Everyone knows how much I love the Women’s Prize for Fiction, and this year I’m more determined than ever to read all of the shortlisted books. When the longlist was recently announced I was really excited to see such a diverse range of books, including some I already had sitting handily on my shelf.
One of the books I already owned was See What I Have Done by Sarah Schmidt. This book had a lot of hype surrounding it when it was initially released, so the fact that it’s been longlisted for the prize was just an extra incentive to pick it up. It’s actually an historical crime novel which takes inspiration from the case of Lizzie Borden. Lizziewas an American woman who became infamous after being accused of the axe murders of her father and stepmother in 1892. In this novel Schmidt uses this crime to delve deeper into the lives of the family, exploring the dynamics and relationships between them whilst also exploring what might trigger someone to commit such an atrocious crime.
The opening of this novel is a great piece of skilled crime fiction, starting with the simple declarative ‘He was still bleeding’ (p. 3). We are given a compelling, shocking opening in which this brutal murder is passed into the mind of the reader. The author is careful to limit the amount of details given to her readers; they are clear enough for us to work out the gruesome nature of the crime, yet kept sufficiently simple that our imagination begins to create its own shocking ideas. Contrasting with this is the calm, quite controlled first person narrative we get from Lizzie herself. Her reactions and thoughts seem completely at odds with the terrible things which have happened. As such, an unsettling tension is created between the horror of the crime and Lizzie’s demeanour, prompting the reader to questions her actions and make them even more desirous to discover the truth.
Lizzie’s is not the only narrative which we are given in this novel. We are also treated throughout to other points of views, including that of Lizzie’s sister and the family maid. Multiple perspectives are quite a common feature in crime novels for good reason; they amp up the tension massively, letting the reader flick between people who could all offer some sort of potential towards being the killer, or helping us catch the killer. The same technique is used effectively in this novel, which means that although we suspect Lizzie, the author is able to create subtle trails which intensify our confusion and doubt. These multiple perspectives begin to act as character witnesses, allowing us to question the characters themselves as well as the information we already know.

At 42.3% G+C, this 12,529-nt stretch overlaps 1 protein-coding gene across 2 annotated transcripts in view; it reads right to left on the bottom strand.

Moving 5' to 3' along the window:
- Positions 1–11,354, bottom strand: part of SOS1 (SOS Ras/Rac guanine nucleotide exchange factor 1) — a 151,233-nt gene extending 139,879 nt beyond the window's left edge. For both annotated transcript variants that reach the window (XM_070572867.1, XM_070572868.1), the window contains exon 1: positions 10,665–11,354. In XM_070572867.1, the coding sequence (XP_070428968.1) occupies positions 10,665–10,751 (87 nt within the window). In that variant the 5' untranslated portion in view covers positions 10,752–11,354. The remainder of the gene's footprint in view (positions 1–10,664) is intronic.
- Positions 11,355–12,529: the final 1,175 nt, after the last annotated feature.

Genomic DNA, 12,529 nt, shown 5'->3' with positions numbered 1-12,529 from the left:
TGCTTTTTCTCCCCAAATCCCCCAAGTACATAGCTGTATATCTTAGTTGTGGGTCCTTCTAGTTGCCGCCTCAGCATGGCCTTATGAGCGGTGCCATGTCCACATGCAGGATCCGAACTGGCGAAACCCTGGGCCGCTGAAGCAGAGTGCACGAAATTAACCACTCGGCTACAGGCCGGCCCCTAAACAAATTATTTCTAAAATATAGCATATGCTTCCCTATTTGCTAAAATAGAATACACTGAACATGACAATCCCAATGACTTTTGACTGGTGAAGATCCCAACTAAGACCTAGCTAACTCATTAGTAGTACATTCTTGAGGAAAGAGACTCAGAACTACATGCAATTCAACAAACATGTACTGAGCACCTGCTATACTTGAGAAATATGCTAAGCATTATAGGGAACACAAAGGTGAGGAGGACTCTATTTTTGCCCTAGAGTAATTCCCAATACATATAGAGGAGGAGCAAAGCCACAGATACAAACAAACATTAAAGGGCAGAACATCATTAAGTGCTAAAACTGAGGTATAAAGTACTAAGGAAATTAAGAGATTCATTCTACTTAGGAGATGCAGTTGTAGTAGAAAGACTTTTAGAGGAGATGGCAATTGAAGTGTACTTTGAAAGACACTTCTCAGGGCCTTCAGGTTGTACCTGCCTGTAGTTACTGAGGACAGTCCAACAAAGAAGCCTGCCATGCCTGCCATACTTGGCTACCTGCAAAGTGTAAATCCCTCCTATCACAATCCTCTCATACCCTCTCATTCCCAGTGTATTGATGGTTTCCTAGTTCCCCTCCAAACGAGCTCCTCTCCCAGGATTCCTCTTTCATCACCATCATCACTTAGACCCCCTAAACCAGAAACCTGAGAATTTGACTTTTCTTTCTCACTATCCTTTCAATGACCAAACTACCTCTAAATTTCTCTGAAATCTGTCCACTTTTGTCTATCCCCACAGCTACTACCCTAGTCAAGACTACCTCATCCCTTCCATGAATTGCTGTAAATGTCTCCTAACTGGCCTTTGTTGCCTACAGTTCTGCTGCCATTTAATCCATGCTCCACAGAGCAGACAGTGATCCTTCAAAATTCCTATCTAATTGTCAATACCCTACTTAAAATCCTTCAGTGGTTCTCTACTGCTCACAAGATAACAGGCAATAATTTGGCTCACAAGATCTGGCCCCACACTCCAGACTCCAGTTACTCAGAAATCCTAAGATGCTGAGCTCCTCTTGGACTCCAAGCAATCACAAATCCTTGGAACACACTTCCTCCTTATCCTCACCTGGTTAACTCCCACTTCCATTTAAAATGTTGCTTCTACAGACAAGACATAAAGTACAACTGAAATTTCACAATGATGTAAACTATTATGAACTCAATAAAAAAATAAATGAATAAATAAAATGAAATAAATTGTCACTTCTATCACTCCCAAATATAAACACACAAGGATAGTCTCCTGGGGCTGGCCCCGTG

What I will say about this novel is that the characterisation itself is amazing. We get a group of several characters whom we come to know quite intimately across the duration of the novel. It’s a brilliant layering of characters against other characters which builds and builds this incredibly vivid tale. Each and every person who features in this novel is brought to life through the authors incredibly clear and precise writing, making them all unique and powerful in their own rights. Likewise, because of the skillful personalities she has built up around the characters, the author is able to steer our own emotions in certain directions. I was surprised, for example, by the enormous dislike I felt for Lizzie, even if I was ignoring the fact that she is a potential murder! On the other hand, characters such as the maid were ones which I felt such heartbreaking sympathy towards. I felt that I knew their history and their personal lives, and that I was connected to them and their outcomes. Whether you liked or loathed a character, each one is entirely three-dimensional and acknowledged as having their own life and past.